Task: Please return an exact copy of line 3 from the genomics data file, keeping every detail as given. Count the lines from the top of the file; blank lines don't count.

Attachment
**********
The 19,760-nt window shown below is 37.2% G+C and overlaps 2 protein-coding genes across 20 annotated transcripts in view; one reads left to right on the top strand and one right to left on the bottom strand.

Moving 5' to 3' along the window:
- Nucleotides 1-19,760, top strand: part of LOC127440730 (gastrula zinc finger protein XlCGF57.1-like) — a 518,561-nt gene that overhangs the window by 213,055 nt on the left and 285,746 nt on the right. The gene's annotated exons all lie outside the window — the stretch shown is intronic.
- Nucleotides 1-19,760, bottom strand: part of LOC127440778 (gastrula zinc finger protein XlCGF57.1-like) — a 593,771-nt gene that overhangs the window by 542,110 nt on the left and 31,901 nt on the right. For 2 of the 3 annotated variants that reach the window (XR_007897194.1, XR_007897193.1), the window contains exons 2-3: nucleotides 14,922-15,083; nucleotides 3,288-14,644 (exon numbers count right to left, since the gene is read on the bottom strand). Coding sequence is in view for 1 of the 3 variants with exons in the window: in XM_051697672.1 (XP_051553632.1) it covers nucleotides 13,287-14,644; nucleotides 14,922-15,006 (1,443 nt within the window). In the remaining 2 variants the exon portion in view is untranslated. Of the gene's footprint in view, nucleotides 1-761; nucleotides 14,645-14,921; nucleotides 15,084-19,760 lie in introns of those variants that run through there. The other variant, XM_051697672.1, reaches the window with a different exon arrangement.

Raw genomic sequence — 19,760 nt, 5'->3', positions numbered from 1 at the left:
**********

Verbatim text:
- Nucleotides 1-19,760, top strand: part of LOC127440730 (gastrula zinc finger protein XlCGF57.1-like) — a 518,561-nt gene that overhangs the window by 213,055 nt on the left and 285,746 nt on the right. The gene's annotated exons all lie outside the window — the stretch shown is intronic.